EarthSky] The 2015 wildfire season in the United States has already broken records. So far this year, more acres of land have burned as of mid-September than the total annual amount in 2011, which was the 4th worst year for wildfires at least since the 1960s. So will this year be the new fourth worst, third worst, second worst, or worst wildfire year since then? Read on, and take a guess.
The National Interagency Fire Center
in Boise, Idaho, publishes a ton of useful statistics on wildfires that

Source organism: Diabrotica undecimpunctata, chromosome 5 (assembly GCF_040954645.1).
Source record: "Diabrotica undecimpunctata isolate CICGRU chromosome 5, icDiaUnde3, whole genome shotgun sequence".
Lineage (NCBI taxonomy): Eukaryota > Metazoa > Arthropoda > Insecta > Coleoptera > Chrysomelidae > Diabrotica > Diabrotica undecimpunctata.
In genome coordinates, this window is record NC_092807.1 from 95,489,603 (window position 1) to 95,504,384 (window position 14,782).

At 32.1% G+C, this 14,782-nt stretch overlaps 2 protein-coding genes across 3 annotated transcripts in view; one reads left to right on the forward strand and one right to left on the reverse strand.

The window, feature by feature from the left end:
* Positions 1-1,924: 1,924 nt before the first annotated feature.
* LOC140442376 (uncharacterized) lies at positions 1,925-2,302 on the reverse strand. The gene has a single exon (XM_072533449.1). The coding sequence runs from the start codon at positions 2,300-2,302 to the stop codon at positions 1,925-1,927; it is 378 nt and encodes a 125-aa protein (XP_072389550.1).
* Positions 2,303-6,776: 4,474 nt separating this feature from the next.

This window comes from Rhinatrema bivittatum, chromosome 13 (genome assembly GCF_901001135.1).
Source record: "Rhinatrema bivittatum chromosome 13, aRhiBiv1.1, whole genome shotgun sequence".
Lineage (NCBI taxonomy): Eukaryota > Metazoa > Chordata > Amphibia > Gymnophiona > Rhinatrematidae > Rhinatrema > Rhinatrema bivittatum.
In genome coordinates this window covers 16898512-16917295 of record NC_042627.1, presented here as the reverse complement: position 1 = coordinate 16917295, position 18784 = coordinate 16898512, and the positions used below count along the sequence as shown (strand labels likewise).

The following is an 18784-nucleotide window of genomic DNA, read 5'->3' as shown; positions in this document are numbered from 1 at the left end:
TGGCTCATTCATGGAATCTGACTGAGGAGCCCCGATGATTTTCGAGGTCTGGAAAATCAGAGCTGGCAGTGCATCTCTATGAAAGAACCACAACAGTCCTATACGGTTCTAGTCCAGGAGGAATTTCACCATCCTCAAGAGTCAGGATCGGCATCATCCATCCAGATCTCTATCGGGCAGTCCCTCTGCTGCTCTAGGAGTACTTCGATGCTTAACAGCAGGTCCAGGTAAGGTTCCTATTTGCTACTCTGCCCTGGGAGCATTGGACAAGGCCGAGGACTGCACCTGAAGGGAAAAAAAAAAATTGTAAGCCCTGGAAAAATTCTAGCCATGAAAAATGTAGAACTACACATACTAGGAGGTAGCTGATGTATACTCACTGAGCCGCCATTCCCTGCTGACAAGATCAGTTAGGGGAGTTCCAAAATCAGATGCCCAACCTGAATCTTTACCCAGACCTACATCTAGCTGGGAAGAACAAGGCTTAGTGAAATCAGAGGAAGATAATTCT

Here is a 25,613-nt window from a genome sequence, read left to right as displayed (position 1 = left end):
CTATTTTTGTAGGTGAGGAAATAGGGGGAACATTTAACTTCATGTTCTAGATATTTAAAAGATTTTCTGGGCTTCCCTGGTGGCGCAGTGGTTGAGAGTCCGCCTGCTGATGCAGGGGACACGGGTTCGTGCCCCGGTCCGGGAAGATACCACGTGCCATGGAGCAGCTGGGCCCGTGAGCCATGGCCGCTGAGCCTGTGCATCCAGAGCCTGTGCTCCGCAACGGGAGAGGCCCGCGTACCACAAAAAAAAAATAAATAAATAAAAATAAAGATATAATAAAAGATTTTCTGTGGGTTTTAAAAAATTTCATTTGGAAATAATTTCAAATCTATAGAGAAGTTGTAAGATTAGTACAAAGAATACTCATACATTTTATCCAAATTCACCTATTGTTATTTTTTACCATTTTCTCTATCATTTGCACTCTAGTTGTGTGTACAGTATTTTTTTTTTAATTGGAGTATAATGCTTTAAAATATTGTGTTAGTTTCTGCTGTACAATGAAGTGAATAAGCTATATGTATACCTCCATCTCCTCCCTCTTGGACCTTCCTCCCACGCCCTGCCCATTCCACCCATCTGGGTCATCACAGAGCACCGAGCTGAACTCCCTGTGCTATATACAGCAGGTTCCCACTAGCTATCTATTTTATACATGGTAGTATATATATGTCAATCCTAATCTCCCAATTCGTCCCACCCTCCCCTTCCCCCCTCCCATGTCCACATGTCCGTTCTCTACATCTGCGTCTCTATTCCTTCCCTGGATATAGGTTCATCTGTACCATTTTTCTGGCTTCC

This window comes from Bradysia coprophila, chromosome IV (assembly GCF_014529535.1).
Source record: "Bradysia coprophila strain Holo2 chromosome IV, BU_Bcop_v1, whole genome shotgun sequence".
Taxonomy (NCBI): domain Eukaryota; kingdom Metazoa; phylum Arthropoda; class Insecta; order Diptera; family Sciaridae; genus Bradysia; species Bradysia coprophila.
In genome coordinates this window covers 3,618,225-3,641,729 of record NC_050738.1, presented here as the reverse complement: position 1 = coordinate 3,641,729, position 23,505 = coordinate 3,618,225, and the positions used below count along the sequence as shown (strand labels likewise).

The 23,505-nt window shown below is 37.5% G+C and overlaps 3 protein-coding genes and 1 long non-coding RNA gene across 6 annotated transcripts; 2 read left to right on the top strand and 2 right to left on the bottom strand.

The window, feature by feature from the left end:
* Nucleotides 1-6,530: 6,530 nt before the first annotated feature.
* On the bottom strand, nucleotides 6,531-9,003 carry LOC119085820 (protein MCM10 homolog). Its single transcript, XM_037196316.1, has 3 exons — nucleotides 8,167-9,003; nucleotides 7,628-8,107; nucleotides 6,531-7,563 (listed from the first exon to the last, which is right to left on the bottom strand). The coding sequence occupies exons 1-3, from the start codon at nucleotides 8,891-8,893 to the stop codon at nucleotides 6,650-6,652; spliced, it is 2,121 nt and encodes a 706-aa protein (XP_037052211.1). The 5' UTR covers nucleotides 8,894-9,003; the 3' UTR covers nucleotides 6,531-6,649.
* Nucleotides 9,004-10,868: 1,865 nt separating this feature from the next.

are critical for helping state and federal agencies manage the flames.
These records date back to the 1960s.
The chart below, created with the National Interagency Fire Center
data, shows that the worst years for wildfires in the U.S., since these
records began being kept, were 2006 (9,873,745 acres burned), 2007
(9,328,045 acres burned), 2012 (9,326,238 acres burned), 2011 (8,711,367
acres burned), and 2005 (8,689,389 acres burned).
Already as of September 18, 2015, 8,821,040 acres of land have burned
across the U.S., and this number exceeds the total number of acres
burned for 2011. Hence, 2015 has already earned a spot as the 4th worst
year on record, and the 2015 wildfire season is still going strong. Read More